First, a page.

Compelling Reasons to Avoid Overeating This Holiday Season

The holidays are quickly approaching, and honestly, we all need something to look forward to, right? So let’s talk about the holiday season, or, more importantly, how to enjoy the holidays while not falling into the common health and energy slump. It is important to enjoy every part of the holidays, from Halloween candy to New Year’s champagne; the key is to enjoy in moderation while not depriving yourself. The following compelling reasons will remind you to avoid overeating this holiday season while still enjoying life! You will go into 2021 feeling great and able to say that you made it through the wild ride of 2020. You can face anything!

Overeating causes the stomach to expand.

When we overeat, our stomachs, normally the size of a fist when empty, stretch to accommodate the extra food. If we overexpand the stomach, it begins to adjust to the new “normal” size and require more food to achieve a feeling of fullness. Immediately after overeating, the stomach presses against other organs, causing discomfort and a feeling of nauseated fullness. An occasional large meal is fine, but don’t fall into the habit. Moderation is key to enjoying all the great foods of the holidays and still feeling great.

Overeating can cause destructive acid reflux.

To digest food, the stomach produces hydrochloric acid that breaks down what you eat into nutrients for the body. Overeating can create issues with the digestive process causing the stomach to regurgitate food from the stomach back up through the esophagus. If you have ever had acid reflux, you know it tastes and feels awful, but you may not realize it also damages the esophagus and can eat the enamel away from your teeth. To add to the danger of overeating, many popular holiday and celebratory foods are high in fat. Eating foods with a higher fat content can cause the lower esophageal sphincter to relax instead of closing normally. This relaxation may allow food to regurgitate back up into the esophagus. Acid reflux is best avoided, but if you can’t find your condition’s cause through an elimination diet, please consult with your doctor.

Overeating slows digestion and creates bloated discomfort.

Your body is designed to be an efficient machine. Your stomach naturally produces enough digestive acids and enzymes to digest your regular food intake, but when you overeat, it lacks sufficient digestive power. By overeating, digestion is slowed down, and food remains in the stomach for longer. Food sitting in the stomach tends to make you feel gassy, bloated, and just plain unwell. Try to practice mindfulness when you eat. Enjoy every bite, so you don’t feel compelled to overeat.

Overeating can impair your cognition and cause memory loss later in life.

Holidays can trigger an avalanche of happy and unhappy memories, and many of us like to turn to comfort food in both of those instances. It is fine to occasionally give in to sizeable, high-fat comforting meals like mom made, but don’t get caught in a cycle of overindulgence. If sustained, overeating can cause mild cognitive impairment and memory loss later in life. Indulge in moderation and make memories you will remember for many years to come.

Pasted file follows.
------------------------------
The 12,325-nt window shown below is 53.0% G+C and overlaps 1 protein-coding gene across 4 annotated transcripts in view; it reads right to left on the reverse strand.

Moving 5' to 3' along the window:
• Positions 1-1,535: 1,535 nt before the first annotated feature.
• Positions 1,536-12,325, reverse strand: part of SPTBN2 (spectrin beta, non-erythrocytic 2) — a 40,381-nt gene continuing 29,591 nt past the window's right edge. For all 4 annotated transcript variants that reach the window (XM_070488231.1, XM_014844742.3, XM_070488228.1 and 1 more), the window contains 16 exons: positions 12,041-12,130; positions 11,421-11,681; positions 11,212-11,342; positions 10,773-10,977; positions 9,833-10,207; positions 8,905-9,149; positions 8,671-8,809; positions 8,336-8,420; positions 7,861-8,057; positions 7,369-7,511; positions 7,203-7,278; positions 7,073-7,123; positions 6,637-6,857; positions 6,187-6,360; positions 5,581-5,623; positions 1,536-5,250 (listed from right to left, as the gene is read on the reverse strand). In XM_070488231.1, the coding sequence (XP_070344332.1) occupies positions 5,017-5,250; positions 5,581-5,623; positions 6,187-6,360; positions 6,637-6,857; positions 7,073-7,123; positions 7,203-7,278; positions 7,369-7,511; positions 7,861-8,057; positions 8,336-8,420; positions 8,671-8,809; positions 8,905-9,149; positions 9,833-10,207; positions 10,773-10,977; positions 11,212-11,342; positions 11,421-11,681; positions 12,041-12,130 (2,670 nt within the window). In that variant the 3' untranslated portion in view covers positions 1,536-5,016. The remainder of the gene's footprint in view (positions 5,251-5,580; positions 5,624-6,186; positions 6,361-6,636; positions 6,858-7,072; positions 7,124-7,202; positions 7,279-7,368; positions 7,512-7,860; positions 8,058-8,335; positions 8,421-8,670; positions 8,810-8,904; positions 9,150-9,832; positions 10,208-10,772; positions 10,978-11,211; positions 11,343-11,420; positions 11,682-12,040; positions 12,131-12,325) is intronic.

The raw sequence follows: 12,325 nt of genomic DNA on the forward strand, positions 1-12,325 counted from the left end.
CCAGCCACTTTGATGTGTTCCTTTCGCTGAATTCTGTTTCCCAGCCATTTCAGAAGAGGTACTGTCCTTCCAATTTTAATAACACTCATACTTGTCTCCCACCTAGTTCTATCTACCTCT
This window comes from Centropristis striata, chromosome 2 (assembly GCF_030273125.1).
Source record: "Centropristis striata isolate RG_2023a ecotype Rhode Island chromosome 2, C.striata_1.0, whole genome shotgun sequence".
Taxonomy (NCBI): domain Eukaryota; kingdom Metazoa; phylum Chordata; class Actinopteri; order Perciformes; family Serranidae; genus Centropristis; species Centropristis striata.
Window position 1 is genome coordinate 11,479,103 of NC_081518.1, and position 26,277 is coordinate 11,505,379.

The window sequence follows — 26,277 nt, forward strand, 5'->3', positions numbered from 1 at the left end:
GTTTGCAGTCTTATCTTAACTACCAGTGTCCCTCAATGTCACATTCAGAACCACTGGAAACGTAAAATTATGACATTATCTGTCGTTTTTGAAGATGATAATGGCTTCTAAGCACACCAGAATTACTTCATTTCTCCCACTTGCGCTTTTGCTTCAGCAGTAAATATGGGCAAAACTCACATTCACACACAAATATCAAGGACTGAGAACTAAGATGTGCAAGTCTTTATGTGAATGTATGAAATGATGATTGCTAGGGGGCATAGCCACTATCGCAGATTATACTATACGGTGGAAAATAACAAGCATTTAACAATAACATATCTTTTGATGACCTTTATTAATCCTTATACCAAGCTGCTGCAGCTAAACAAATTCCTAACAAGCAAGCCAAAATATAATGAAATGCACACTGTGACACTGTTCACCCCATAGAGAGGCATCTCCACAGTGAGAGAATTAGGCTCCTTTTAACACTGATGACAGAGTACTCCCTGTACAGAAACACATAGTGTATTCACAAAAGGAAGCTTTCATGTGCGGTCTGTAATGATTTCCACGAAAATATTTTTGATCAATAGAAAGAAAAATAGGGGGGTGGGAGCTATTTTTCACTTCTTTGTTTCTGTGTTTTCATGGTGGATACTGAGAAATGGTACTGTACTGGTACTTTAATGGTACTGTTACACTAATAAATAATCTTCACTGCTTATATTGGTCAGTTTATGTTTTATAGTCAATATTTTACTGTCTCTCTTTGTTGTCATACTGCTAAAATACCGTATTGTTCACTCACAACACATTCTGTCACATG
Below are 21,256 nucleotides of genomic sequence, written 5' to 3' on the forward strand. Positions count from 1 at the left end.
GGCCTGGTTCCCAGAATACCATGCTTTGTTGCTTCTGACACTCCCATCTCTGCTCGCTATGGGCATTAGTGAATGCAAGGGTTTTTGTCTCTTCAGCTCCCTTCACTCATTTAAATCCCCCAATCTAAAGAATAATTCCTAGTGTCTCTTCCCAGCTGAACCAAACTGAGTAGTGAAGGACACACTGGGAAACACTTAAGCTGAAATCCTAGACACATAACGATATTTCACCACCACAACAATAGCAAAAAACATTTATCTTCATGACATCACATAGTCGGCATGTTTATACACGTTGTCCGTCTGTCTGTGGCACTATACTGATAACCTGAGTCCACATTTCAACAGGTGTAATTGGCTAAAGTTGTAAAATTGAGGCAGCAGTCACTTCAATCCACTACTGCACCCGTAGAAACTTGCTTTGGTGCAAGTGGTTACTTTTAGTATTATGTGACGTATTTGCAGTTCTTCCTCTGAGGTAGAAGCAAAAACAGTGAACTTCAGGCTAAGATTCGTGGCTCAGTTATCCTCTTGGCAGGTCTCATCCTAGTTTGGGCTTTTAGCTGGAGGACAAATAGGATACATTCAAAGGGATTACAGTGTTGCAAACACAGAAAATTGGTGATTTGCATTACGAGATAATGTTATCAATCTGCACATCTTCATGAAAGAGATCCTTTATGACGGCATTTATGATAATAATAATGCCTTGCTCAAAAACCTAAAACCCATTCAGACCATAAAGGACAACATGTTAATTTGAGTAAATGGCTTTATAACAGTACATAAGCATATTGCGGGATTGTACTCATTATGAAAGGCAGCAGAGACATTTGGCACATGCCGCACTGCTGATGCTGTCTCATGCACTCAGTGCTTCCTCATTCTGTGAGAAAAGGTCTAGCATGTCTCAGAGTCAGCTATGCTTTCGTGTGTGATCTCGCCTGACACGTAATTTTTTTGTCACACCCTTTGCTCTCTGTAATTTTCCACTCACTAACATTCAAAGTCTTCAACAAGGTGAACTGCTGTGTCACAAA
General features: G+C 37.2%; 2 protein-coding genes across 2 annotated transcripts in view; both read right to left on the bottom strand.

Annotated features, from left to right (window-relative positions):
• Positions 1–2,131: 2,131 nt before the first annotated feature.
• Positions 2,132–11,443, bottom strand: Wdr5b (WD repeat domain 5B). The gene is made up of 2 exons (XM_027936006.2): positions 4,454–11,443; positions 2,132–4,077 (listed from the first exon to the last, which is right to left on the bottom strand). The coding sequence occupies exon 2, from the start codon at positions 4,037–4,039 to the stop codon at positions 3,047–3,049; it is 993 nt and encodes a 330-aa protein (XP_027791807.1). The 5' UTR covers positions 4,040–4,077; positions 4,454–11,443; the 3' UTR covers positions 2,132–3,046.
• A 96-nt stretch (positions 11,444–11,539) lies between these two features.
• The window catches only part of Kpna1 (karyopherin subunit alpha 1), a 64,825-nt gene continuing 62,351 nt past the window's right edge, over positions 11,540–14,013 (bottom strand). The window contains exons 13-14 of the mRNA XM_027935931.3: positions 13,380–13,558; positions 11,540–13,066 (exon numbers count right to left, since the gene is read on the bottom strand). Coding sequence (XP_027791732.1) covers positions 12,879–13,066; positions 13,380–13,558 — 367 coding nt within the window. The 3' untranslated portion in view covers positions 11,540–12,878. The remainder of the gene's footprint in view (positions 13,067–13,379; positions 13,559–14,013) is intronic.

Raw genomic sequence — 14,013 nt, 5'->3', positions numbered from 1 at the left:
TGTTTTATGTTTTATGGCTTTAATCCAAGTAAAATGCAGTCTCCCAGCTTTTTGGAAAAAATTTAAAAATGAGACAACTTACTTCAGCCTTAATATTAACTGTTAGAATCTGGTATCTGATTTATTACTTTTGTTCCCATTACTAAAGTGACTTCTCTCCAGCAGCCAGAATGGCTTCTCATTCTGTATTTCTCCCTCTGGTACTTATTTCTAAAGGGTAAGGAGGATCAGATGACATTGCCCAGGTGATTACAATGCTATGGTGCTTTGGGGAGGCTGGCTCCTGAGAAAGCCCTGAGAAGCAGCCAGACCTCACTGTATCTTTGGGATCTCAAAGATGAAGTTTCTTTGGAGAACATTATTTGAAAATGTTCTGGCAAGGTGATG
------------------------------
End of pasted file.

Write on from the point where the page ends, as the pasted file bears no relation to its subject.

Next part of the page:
Overeating can cause urgent bowel movements.

Overeating can greatly distress the digestive system and cause urgent bowel movements. The gastrocolic reflex triggers peristalsis, or the forward pressing movement that allows food to be pushed through the colon. When you eat those extra half dozen cupcakes from the Christmas party, you may be stretching the stomach, which then sends a signal to the colon to make room for a large amount of food, which then sends you to the bathroom. Avoid uncomfortable after dinner situations by eating appropriate servings and maybe only having one dessert.

Overeating may cause sleepiness and lack of motivation.

Have you ever finished a big meal out with friends and suddenly realized how cold the restaurant is? Or maybe everyone else is ready to go out for after-dinner drinks, and you are more prepared to crawl into bed than between pubs? Both of these situations may be the result of overeating. After we eat, blood is sent to the digestive tract to optimize digestion; usually, we don’t even notice because our bodies are so used to the process. However, when we overeat, more blood is sent to the gastrointestinal tract, leaving less for the rest of the body. This movement of blood can cause a person to feel cold, sluggish, sleepy, and even dizzy. Holiday foods are traditionally full of carbs and sugar, which can compound the effect of overeating by creating insulin crashes.

Overeating at night can add incredible stress to the body.

Whether you are up late at the company Christmas party or playing the zombie at your local haunted house, the holidays are full of late nights, and frequently late meals. Late-night binges can cause serious indigestion and esophageal irritation in the short term. Over the long term, frequent late-night binges can stress the body to the point of affecting the heart, causing rapid or skipped heartbeats. If you need a snack at night, stick to something light that you know your body digests well.

Though the holidays are stressful and sleep may seem like a luxury, be very careful to take time for self-care. Enjoy this holiday season and celebrate making it this far! Eat a small piece of cake, take a nap, and get that cross stitch back out; life is about balance.

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